Marje


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Subject: RE: Morris Tunes??
From: GUEST,Chris P
Date: 07 Jul 09 - 02:17 PM

BTW, my previous post was tongue in cheek, except the bit about making up new dances, for which you get to choose a suitable tune. I think there would be severe difficulty ahead for anyone suddenly playing Cuckoo's Nest when the dancers were intending to dance Bonny Green!


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Subject: RE: Morris Tunes??
From: Richard Bridge
Date: 07 Jul 09 - 02:34 PM

I fel that tunes that are recognised to be (not always the same thing as "are") Irish or American are jarring in the context of Morris.


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Subject: RE: Morris Tunes??
From: Old Vermin
Date: 07 Jul 09 - 03:17 PM

Definitely heard Nellie the Elephant at Brighton Day of dance, and very well it worked, too.


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Subject: RE: Morris Tunes??
From: bubblyrat
Date: 07 Jul 09 - 06:11 PM

I have played for Herbaceous Border a few times in the last two years,and,in my experience,when Sue is teaching members of the public how do do a simple dance,they seem to like having a familiar tune that they know well and are therefore comfortable with.So if she asks for "Lord of the Dance",then that's what she will get ! It works quite well,actually,as does "The Two Sisters", or "Upton Stick Dance",which I thought was Canadian, but we live & learn !!


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Subject: RE: Morris Tunes??
From: Snuffy
Date: 07 Jul 09 - 06:45 PM

Bubblyrat,

Tou were right in the first place - "Twin Sisters" was and still is a Canadian tune (Newfoundland actually), collected there by Maud Karpeles. She "introduced" the tune to the Upton Stick Dance. Now almost everybody thinks the tune is called Upton Stick.

But the old Upton side danced it to Brighton Camp (and Flowers of Edinburgh and similar tunes), as do traditional Border sides to this day. It gives a totally different feel to the dance, emphasising the stately, ritual elements inherent in the dance rather than being just a frenzied scurrying around to a "foreign" melody completely unrelated to either the town or the dance, but a good excuse to let out some Amerindian war whoops.


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Subject: RE: Morris Tunes??
From: Jack Campin
Date: 07 Jul 09 - 08:31 PM

Maybe somebody ought to try to sell this idea to ballet producers. Swan Lake to the music of The Rite of Spring.


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Subject: RE: Morris Tunes??
From: SteveMansfield
Date: 08 Jul 09 - 02:57 AM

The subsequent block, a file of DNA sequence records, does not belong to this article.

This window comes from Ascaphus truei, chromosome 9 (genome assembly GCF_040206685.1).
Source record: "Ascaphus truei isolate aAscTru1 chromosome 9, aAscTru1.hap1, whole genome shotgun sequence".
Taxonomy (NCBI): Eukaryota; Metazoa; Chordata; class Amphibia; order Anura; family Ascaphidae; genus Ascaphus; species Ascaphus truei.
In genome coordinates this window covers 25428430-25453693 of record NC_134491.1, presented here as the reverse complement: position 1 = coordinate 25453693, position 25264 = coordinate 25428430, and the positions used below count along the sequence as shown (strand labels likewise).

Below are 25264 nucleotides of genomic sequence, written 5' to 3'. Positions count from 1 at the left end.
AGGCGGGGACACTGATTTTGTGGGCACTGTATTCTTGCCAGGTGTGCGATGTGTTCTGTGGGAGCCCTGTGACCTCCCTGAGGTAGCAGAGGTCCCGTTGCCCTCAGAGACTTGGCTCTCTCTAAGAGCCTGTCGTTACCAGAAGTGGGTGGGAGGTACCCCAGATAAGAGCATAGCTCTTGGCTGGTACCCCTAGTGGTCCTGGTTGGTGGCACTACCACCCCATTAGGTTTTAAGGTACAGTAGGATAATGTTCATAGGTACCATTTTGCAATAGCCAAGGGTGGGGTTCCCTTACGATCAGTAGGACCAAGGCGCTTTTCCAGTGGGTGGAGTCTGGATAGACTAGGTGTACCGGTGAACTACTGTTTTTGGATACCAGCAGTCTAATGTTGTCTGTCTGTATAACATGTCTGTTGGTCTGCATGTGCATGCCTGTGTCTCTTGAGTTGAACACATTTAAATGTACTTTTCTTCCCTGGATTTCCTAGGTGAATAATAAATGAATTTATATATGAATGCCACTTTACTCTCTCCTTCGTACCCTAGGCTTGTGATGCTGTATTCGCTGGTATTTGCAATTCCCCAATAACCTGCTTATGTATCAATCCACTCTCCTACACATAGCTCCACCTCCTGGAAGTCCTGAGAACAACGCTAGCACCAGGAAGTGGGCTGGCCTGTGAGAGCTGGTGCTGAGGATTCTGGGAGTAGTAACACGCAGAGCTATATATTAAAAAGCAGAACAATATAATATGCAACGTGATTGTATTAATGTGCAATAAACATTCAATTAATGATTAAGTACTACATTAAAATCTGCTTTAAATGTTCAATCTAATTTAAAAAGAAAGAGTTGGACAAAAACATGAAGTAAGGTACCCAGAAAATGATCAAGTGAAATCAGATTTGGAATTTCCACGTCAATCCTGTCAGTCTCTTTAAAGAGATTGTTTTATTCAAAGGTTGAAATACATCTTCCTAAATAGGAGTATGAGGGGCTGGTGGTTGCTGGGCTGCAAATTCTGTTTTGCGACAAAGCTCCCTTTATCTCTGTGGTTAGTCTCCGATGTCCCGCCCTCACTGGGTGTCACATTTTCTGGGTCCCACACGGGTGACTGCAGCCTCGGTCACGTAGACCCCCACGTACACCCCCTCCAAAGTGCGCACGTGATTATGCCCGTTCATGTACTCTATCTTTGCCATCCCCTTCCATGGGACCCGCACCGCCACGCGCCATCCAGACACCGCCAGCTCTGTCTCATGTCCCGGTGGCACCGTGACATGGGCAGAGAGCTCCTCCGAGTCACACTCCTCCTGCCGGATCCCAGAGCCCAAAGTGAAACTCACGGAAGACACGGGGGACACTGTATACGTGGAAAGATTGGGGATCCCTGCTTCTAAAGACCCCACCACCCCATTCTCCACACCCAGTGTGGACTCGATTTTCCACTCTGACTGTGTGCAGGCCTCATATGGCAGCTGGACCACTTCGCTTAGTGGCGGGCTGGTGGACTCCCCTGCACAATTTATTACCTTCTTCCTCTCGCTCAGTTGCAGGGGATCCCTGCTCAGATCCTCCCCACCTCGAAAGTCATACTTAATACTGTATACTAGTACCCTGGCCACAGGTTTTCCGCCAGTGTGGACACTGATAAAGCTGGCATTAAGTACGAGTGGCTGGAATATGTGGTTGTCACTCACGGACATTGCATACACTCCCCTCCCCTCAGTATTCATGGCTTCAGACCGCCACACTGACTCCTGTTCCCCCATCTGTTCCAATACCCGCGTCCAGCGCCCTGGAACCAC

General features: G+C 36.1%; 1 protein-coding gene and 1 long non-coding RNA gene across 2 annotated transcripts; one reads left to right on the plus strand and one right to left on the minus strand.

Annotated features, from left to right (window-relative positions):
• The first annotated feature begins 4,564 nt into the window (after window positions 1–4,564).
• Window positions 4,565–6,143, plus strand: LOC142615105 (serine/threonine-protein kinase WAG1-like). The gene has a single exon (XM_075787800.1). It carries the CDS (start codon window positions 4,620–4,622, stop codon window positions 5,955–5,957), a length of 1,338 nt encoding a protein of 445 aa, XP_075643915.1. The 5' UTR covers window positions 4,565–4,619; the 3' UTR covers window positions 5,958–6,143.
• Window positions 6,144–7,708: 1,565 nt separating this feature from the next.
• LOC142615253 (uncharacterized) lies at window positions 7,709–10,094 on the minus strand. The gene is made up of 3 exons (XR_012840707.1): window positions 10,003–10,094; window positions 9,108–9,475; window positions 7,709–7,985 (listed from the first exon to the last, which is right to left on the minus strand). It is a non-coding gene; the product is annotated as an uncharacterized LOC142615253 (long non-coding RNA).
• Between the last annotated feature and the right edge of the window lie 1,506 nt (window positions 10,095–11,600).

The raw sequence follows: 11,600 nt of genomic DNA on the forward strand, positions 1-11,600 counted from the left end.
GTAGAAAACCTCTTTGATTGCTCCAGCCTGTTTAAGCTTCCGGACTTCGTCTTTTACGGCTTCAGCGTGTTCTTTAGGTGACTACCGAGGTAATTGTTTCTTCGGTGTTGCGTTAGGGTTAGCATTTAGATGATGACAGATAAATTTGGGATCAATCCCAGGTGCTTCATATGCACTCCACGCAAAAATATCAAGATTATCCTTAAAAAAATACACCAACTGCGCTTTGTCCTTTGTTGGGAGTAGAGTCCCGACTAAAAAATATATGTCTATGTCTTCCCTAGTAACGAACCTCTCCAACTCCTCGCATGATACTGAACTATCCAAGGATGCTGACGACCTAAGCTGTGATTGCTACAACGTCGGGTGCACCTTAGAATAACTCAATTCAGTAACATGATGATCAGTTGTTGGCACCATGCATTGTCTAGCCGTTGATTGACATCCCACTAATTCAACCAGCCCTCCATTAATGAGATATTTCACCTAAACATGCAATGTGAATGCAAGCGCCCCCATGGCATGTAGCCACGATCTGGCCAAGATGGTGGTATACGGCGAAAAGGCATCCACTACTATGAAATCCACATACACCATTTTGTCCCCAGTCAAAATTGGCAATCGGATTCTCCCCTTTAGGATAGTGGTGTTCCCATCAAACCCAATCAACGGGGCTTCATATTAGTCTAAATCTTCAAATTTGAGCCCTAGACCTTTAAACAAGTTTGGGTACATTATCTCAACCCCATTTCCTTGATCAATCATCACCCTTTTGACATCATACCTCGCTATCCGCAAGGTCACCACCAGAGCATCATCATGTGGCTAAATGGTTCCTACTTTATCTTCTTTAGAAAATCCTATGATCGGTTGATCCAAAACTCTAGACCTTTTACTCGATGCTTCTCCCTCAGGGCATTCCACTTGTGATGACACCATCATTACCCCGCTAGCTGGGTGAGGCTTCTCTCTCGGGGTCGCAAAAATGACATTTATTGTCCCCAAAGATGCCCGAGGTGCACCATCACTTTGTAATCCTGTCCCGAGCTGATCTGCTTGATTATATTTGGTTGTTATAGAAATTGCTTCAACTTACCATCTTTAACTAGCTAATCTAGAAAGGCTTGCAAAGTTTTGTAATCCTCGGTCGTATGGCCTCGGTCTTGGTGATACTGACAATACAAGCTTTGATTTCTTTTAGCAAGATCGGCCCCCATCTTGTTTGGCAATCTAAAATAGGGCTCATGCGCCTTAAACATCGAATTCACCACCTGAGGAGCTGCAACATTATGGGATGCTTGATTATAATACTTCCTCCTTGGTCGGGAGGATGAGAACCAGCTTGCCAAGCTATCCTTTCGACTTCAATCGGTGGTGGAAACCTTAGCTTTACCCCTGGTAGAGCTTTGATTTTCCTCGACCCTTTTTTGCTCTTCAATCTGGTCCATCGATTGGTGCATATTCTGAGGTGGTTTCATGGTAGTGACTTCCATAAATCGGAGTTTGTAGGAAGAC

"Twin Sisters" was and still is a Canadian tune (Newfoundland actually), collected there by Maud Karpeles. She "introduced" the tune to the Upton Stick Dance. Now almost everybody thinks the tune is called Upton Stick.

Minor pedantic historical point - it's true that Lionel Bacon, in his 'Handbook of Morris Dances', described the version of Twin Sisters that is now associated with the Upton Stick Dance as from Newfoundland: but the original article by Maud Karpeles in the Journal of the English Folk Dance and Song Society in 1934 clearly states that the tune was collected by her in Vermont.

Either way, yes it was Maud Karpeles who suggested the tune for the dance, and yes Brighton Camp / Lord Of The Dance / Flowers of Edinburgh all work very well.


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Subject: RE: Morris Tunes??
From: SteveMansfield
Date: 08 Jul 09 - 03:04 AM

Not 1934, 1933. Sorry.


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Subject: RE: Morris Tunes??
From: Chris Partington
Date: 08 Jul 09 - 04:37 AM

To be even more pedantic, if Maude HAD collected the tune in Newfoundland in 1934, it wouldn't have been Canadian anyway, since Newfoundland didn't become part of the Canadian Confederation until 1949. Hooray, I found my cookie!


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Subject: RE: Morris Tunes??
From: GUEST,baz parkes
Date: 08 Jul 09 - 05:10 AM

Quoting Mr Happy "many of the tunes used of late don?ft seem ?etraditional dance tunes?f"

Rod Stradling tells a wonderful tale of Playing for Francis Shergold's side in Bampton and introducing an Italian tune which the side loved.

On being told by an onlooker "That's not traditional, Francis" Francis replied "It is now..." :-))


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Subject: RE: Morris Tunes??
From: Les in Chorlton
Date: 08 Jul 09 - 05:32 AM

Baz,

On being told by an onlooker "That's not traditional, Francis" Francis replied "It is now..." :-))

You have changed the world

L in C


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Subject: RE: Morris Tunes??
From: GUEST,Black belt caterpillar wrestler
Date: 08 Jul 09 - 07:55 AM